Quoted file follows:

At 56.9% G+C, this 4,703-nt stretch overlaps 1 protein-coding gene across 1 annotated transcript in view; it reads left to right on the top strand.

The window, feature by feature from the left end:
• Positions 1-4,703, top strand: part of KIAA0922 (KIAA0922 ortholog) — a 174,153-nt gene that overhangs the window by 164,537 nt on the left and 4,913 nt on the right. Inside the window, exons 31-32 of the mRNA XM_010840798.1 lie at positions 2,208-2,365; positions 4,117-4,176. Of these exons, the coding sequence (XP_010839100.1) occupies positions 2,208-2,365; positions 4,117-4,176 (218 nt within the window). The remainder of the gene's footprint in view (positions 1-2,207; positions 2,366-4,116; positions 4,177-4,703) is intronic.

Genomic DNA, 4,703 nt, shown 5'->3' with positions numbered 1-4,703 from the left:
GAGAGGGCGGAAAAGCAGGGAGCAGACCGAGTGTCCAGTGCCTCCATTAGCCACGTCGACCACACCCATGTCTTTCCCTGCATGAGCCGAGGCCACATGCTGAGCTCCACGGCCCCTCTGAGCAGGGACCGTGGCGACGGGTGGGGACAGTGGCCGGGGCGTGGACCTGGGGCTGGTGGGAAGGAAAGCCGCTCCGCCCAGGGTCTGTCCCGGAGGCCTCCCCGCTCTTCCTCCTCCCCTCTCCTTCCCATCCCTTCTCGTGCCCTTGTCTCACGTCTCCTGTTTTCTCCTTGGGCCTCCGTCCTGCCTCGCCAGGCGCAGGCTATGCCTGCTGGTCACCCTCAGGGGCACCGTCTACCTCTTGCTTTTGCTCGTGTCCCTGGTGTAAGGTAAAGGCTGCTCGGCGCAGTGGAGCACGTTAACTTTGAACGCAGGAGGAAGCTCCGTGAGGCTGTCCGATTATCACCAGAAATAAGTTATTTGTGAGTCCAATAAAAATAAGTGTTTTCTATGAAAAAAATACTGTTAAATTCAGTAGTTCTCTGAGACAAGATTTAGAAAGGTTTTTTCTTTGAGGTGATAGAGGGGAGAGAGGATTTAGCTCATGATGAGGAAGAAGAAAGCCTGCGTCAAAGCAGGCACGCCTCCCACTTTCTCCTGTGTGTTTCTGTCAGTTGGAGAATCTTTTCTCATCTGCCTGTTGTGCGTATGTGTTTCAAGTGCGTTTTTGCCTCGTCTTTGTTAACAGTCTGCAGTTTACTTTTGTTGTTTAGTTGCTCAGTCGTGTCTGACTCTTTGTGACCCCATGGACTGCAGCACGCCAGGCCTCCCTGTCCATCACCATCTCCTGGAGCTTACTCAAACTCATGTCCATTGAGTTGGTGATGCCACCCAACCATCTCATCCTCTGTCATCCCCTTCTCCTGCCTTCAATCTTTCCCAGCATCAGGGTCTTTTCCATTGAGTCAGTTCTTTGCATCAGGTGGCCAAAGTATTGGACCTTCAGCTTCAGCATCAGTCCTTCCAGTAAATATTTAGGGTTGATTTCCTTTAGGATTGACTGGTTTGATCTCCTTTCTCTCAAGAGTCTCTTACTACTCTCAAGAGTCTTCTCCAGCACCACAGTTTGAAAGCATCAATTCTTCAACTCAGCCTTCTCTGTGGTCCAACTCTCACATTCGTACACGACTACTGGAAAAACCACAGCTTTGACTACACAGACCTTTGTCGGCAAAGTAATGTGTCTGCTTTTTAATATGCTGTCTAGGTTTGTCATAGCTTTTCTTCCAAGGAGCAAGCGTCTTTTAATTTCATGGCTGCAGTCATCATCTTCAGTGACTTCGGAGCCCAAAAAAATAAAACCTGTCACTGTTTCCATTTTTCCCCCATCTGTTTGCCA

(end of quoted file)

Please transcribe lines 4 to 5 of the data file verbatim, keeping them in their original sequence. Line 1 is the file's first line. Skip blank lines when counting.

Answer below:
Genomic DNA, 4,703 nt, shown 5'->3' with positions numbered 1-4,703 from the left:
GAGAGGGCGGAAAAGCAGGGAGCAGACCGAGTGTCCAGTGCCTCCATTAGCCACGTCGACCACACCCATGTCTTTCCCTGCATGAGCCGAGGCCACATGCTGAGCTCCACGGCCCCTCTGAGCAGGGACCGTGGCGACGGGTGGGGACAGTGGCCGGGGCGTGGACCTGGGGCTGGTGGGAAGGAAAGCCGCTCCGCCCAGGGTCTGTCCCGGAGGCCTCCCCGCTCTTCCTCCTCCCCTCTCCTTCCCATCCCTTCTCGTGCCCTTGTCTCACGTCTCCTGTTTTCTCCTTGGGCCTCCGTCCTGCCTCGCCAGGCGCAGGCTATGCCTGCTGGTCACCCTCAGGGGCACCGTCTACCTCTTGCTTTTGCTCGTGTCCCTGGTGTAAGGTAAAGGCTGCTCGGCGCAGTGGAGCACGTTAACTTTGAACGCAGGAGGAAGCTCCGTGAGGCTGTCCGATTATCACCAGAAATAAGTTATTTGTGAGTCCAATAAAAATAAGTGTTTTCTATGAAAAAAATACTGTTAAATTCAGTAGTTCTCTGAGACAAGATTTAGAAAGGTTTTTTCTTTGAGGTGATAGAGGGGAGAGAGGATTTAGCTCATGATGAGGAAGAAGAAAGCCTGCGTCAAAGCAGGCACGCCTCCCACTTTCTCCTGTGTGTTTCTGTCAGTTGGAGAATCTTTTCTCATCTGCCTGTTGTGCGTATGTGTTTCAAGTGCGTTTTTGCCTCGTCTTTGTTAACAGTCTGCAGTTTACTTTTGTTGTTTAGTTGCTCAGTCGTGTCTGACTCTTTGTGACCCCATGGACTGCAGCACGCCAGGCCTCCCTGTCCATCACCATCTCCTGGAGCTTACTCAAACTCATGTCCATTGAGTTGGTGATGCCACCCAACCATCTCATCCTCTGTCATCCCCTTCTCCTGCCTTCAATCTTTCCCAGCATCAGGGTCTTTTCCATTGAGTCAGTTCTTTGCATCAGGTGGCCAAAGTATTGGACCTTCAGCTTCAGCATCAGTCCTTCCAGTAAATATTTAGGGTTGATTTCCTTTAGGATTGACTGGTTTGATCTCCTTTCTCTCAAGAGTCTCTTACTACTCTCAAGAGTCTTCTCCAGCACCACAGTTTGAAAGCATCAATTCTTCAACTCAGCCTTCTCTGTGGTCCAACTCTCACATTCGTACACGACTACTGGAAAAACCACAGCTTTGACTACACAGACCTTTGTCGGCAAAGTAATGTGTCTGCTTTTTAATATGCTGTCTAGGTTTGTCATAGCTTTTCTTCCAAGGAGCAAGCGTCTTTTAATTTCATGGCTGCAGTCATCATCTTCAGTGACTTCGGAGCCCAAAAAAATAAAACCTGTCACTGTTTCCATTTTTCCCCCATCTGTTTGCCA